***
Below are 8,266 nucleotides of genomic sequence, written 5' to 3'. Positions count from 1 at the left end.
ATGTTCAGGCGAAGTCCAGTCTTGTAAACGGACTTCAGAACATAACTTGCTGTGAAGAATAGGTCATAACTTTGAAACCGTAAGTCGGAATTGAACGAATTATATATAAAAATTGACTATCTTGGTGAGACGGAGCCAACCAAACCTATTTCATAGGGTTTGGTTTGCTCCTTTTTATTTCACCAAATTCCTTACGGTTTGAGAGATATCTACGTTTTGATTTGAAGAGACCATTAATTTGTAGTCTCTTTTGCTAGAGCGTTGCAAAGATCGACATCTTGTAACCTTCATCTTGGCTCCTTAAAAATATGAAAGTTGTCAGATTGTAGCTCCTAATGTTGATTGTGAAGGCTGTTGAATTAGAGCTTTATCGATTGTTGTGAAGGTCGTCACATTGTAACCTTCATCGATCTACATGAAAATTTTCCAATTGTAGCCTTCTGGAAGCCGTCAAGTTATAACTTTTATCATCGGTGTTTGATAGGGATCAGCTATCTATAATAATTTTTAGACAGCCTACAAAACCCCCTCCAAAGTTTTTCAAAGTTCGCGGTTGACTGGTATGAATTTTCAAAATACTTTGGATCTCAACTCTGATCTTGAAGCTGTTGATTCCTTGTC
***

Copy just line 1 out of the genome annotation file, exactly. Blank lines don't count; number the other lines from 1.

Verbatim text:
Below are 8,266 nucleotides of genomic sequence, written 5' to 3'. Positions count from 1 at the left end.